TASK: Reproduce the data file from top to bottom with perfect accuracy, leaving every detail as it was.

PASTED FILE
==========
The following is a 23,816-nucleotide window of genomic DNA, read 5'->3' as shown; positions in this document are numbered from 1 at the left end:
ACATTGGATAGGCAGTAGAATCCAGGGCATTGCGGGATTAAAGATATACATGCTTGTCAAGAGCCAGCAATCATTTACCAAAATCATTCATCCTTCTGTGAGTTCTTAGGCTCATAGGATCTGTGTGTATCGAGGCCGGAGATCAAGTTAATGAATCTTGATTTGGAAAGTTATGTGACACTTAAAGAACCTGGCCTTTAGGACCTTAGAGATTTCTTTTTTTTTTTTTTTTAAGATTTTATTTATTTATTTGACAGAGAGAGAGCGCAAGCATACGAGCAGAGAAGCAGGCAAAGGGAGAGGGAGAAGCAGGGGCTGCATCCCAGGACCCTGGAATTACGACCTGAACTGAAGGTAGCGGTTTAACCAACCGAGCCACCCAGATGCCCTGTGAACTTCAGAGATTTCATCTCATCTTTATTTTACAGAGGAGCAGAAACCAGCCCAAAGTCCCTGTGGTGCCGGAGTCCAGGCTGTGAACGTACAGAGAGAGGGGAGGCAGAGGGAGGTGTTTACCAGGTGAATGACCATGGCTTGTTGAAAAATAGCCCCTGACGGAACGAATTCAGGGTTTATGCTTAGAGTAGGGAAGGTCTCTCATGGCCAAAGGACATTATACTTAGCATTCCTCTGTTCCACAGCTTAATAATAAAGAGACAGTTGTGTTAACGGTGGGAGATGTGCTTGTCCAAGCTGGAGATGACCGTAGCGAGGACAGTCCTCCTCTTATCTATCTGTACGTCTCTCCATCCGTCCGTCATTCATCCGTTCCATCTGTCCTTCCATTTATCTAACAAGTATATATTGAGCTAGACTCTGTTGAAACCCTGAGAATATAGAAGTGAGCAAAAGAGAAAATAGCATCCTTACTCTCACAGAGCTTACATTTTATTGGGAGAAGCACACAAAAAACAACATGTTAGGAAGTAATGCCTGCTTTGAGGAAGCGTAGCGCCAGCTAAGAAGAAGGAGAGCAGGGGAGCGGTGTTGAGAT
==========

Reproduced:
The following is a 23,816-nucleotide window of genomic DNA, read 5'->3' as shown; positions in this document are numbered from 1 at the left end:
ACATTGGATAGGCAGTAGAATCCAGGGCATTGCGGGATTAAAGATATACATGCTTGTCAAGAGCCAGCAATCATTTACCAAAATCATTCATCCTTCTGTGAGTTCTTAGGCTCATAGGATCTGTGTGTATCGAGGCCGGAGATCAAGTTAATGAATCTTGATTTGGAAAGTTATGTGACACTTAAAGAACCTGGCCTTTAGGACCTTAGAGATTTCTTTTTTTTTTTTTTTTAAGATTTTATTTATTTATTTGACAGAGAGAGAGCGCAAGCATACGAGCAGAGAAGCAGGCAAAGGGAGAGGGAGAAGCAGGGGCTGCATCCCAGGACCCTGGAATTACGACCTGAACTGAAGGTAGCGGTTTAACCAACCGAGCCACCCAGATGCCCTGTGAACTTCAGAGATTTCATCTCATCTTTATTTTACAGAGGAGCAGAAACCAGCCCAAAGTCCCTGTGGTGCCGGAGTCCAGGCTGTGAACGTACAGAGAGAGGGGAGGCAGAGGGAGGTGTTTACCAGGTGAATGACCATGGCTTGTTGAAAAATAGCCCCTGACGGAACGAATTCAGGGTTTATGCTTAGAGTAGGGAAGGTCTCTCATGGCCAAAGGACATTATACTTAGCATTCCTCTGTTCCACAGCTTAATAATAAAGAGACAGTTGTGTTAACGGTGGGAGATGTGCTTGTCCAAGCTGGAGATGACCGTAGCGAGGACAGTCCTCCTCTTATCTATCTGTACGTCTCTCCATCCGTCCGTCATTCATCCGTTCCATCTGTCCTTCCATTTATCTAACAAGTATATATTGAGCTAGACTCTGTTGAAACCCTGAGAATATAGAAGTGAGCAAAAGAGAAAATAGCATCCTTACTCTCACAGAGCTTACATTTTATTGGGAGAAGCACACAAAAAACAACATGTTAGGAAGTAATGCCTGCTTTGAGGAAGCGTAGCGCCAGCTAAGAAGAAGGAGAGCAGGGGAGCGGTGTTGAGAT